Decreased Intestinal Microbiome Diversity in Pediatric Sepsis: A Conceptual Framework for Intestinal Dysbiosis to Influence Immunometabolic Function.
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<p><b>Objectives: </b>The intestinal microbiome can modulate immune function through production of microbial-derived short-chain fatty acids. We explored whether intestinal dysbiosis in children with sepsis leads to changes in microbial-derived short-chain fatty acids in plasma and stool that are associated with immunometabolic dysfunction in peripheral blood mononuclear cells.</p><p><b>Design: </b>Prospective observational pilot study.</p><p><b>Setting: </b>Single academic PICU.</p><p><b>Patients: </b>Forty-three children with sepsis/septic shock and 44 healthy controls.</p><p><b>Measurements and Main Results: </b>Stool and plasma samples were serially collected for sepsis patients; stool was collected once for controls. The intestinal microbiome was assessed using 16S ribosomal RNA sequencing and alpha- and beta-diversity were determined. We measured short-chain fatty acids using liquid chromatography, peripheral blood mononuclear cell mitochondrial respiration using high-resolution respirometry, and immune function using ex vivo lipopolysaccharide-stimulated whole blood tumor necrosis factor-α. Sepsis patients exhibited reduced microbial diversity compared with healthy controls, with lower alpha- and beta-diversity. Reduced microbial diversity among sepsis patients (mainly from lower abundance of commensal obligate anaerobes) was associated with increased acetic and propionic acid and decreased butyric, isobutyric, and caproic acid. Decreased levels of plasma butyric acid were further associated with lower peripheral blood mononuclear cell mitochondrial respiration, which in turn, was associated with lower lipopolysaccharide-stimulated tumor necrosis factor-α. However, neither intestinal dysbiosis nor specific patterns of short-chain fatty acids were associated with lipopolysaccharide-stimulated tumor necrosis factor-α.</p><p><b>Conclusions: </b>Intestinal dysbiosis was associated with altered short-chain fatty acid metabolites in children with sepsis, but these findings were not linked directly to mitochondrial or immunologic changes. More detailed mechanistic studies are needed to test the role of microbial-derived short-chain fatty acids in the progression of sepsis.</p>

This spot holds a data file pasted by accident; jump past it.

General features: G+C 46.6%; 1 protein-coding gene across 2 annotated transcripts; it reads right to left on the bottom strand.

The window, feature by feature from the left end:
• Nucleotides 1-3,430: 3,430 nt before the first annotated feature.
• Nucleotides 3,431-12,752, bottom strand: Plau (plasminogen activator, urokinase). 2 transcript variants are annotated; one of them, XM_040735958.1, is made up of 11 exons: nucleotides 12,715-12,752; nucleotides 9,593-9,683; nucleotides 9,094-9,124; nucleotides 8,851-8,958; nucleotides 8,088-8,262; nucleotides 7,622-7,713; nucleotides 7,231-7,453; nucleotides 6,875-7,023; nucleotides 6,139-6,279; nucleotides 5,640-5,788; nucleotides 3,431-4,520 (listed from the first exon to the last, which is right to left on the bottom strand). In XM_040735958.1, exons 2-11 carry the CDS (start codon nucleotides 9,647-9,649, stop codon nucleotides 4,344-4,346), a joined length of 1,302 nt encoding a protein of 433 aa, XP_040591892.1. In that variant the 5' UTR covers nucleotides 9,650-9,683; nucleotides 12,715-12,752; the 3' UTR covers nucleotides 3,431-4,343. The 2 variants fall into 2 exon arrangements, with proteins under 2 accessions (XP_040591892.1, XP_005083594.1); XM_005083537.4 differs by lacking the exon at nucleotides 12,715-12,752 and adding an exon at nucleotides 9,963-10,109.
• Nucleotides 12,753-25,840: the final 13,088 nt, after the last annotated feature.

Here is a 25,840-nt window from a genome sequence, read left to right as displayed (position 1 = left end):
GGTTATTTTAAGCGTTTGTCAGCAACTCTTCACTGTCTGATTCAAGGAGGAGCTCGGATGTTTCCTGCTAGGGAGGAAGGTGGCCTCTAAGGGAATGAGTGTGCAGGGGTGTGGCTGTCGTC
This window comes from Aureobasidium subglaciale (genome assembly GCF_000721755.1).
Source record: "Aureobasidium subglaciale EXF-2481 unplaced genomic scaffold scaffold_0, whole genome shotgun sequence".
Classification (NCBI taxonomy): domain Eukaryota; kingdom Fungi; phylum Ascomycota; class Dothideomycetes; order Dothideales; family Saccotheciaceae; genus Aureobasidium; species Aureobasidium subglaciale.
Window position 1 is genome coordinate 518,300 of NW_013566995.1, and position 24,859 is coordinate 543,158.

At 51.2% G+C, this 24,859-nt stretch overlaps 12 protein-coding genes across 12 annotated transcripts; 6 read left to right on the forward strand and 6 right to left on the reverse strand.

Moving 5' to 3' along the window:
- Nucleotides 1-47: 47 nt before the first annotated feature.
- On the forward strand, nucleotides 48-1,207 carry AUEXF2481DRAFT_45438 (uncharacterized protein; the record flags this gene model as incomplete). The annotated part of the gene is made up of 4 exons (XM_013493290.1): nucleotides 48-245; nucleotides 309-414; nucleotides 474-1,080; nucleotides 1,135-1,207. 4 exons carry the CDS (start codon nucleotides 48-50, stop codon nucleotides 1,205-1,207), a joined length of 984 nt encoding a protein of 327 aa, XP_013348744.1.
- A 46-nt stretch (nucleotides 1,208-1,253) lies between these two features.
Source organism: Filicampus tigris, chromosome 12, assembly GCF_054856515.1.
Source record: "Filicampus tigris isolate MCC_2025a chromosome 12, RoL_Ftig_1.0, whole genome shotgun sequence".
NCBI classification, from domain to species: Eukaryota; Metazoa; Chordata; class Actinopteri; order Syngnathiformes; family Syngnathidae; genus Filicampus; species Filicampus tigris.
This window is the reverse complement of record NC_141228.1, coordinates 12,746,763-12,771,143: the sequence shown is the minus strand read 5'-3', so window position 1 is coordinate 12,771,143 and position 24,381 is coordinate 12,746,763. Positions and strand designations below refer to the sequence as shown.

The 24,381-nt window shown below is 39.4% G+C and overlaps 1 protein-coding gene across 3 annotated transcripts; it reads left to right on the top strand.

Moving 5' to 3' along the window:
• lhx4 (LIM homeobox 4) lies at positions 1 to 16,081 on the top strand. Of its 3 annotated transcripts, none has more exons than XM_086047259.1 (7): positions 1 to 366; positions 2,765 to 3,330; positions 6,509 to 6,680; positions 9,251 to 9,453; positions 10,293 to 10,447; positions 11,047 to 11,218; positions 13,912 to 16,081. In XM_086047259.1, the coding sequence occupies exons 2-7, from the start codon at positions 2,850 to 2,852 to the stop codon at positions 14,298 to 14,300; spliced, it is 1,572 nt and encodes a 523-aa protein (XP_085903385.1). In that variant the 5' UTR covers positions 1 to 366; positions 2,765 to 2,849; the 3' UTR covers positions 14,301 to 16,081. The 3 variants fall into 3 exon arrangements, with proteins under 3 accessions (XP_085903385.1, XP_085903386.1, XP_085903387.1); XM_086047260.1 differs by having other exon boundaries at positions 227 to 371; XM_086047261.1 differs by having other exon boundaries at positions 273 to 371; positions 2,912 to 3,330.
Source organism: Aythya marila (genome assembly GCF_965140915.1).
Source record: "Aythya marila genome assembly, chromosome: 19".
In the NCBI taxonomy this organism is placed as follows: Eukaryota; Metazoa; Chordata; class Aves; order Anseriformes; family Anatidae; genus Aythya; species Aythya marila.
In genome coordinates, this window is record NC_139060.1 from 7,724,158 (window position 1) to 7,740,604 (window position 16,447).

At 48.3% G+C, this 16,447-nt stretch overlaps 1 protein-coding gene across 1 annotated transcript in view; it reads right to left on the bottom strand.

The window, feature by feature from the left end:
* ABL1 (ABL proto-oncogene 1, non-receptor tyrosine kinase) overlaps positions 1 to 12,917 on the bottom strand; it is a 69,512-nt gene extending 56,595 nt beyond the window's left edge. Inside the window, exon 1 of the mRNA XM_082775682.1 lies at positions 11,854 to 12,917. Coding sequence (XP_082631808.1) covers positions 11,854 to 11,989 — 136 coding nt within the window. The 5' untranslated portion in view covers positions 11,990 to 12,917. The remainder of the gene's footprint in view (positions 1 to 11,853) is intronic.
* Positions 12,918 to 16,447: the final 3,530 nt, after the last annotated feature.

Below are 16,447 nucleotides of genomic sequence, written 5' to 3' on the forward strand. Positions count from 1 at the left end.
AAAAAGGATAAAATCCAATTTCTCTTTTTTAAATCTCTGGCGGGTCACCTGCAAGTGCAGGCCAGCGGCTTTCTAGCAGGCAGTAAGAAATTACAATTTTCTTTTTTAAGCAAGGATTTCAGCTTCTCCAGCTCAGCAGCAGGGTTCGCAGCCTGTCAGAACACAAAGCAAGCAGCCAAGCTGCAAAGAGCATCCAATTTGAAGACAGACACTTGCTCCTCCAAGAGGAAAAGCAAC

Crit Care Explor